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Potential furniture import tariff hike could cause price spike

A potential spike in tariffs for upholstery isn’t sitting well with B.C. furniture retailers and could make consumers uncomfortable.

Potential furniture import tariff hike could cause price spike

The Canadian Home Furnishings Alliance (CHFA) has distributed a letter saying it has sent a complaint to the Canadian Border Services Agency (CBSA) asking it to investigate and slap higher import tariffs on fabric upholstery and seating, like sofas and chairs, from countries like China and Vietnam.

“The total Canadian Fabric Stationary Domestic Seating (FSDS) market is estimated to have grown by approximately 39 per cent from 2019 to 2022,” the CHFA letter reads.

“In 2022, China and Vietnam surpassed Canadian producers as the biggest source of FSDS in Canada. Coupled with a significant increase in imports from other sources, Canadian producers’ share of this growing market fell by 11 per cent.”


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It wants CBSA to investigate whether these countries have been unfairly pricing their goods to undercut Canadian manufacturers.

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Exporting a product at a price that is lower than it would sell in the exporter’s domestic market is known as dumping under the Special Import Measures Act (SIMA). One of the CBSA’s tools to discourage dumping is higher tariffs.


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Two years ago, the federal government brought in new tariffs which were as high as 295 per cent on leather upholstery and recliners from China and Vietnam.

However, local retailers say more tariffs could spell disaster for their businesses and for consumer prices.

At Moe’s Home Collection in Vancouver, most of their furniture is imported from China and Vietnam. Owner Sara Samieian says she fears any potential tariffs could be as high or higher than the ones imposed two years ago.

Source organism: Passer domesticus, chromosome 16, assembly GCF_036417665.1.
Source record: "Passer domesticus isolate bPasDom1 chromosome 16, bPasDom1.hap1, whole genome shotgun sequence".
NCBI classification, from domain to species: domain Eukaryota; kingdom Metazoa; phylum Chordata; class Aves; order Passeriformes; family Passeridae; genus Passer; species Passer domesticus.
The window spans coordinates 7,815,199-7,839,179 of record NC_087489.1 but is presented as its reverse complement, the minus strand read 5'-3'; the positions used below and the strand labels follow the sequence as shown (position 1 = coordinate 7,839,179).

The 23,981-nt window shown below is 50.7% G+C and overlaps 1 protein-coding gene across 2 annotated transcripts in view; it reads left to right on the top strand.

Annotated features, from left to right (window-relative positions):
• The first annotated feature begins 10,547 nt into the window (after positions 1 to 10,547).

“It would mean that we cannot import from those countries anymore,” she said. “So that would mean a lot less selection and options when it comes to living room furniture in Canada.”

She says she would have to look at other markets, including Mexico and Eastern Europe and estimates Canadians could see store prices increase by 25 to 50 per cent.

“I think this happening because there’s a couple of domestic manufacturers in Canada who are maybe feeling the economic difficulties right now and this is a way for them to get more business.”

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However, DIG360 retail adviser Rick Bohonis isn’t sounding alarm bells just yet. He says the economic situation in Canada is very different from two years ago, and the government may not decide to pursue tariffs.

“I think there’s a lot of inflationary pressure that would definitely concern governing bodies,” he said. “Inflation will play a big role into this. Where last time that the tariffs were applied, inflation wasn’t a concern.”

He says if tariffs were to be implemented, consumers would most likely bear the brunt of the increase, but they might not see the impacts for a year or two.

“When you’re purchasing product from overseas, you’re not really going to see it for at the very earliest six months, eight months, sometimes a year if you’re buying ahead.”

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CBSA does not publicize the receipt of a complaint but does post on its website when an investigation is launched. So far, no investigation into fabric upholstery and seating from China and Vietnam has been initiated.

“In regards to the dumping and subsidizing of upholstered domestic seating from China, it is already subject to a CBSA measure in force,” a CBSA statement to Global News reads. “This measure was put in place as a result of an investigation initiated on December 21, 2020.”

Should CBSA launch an investigation, it would make preliminary decisions within 90 days, including provisional duties.

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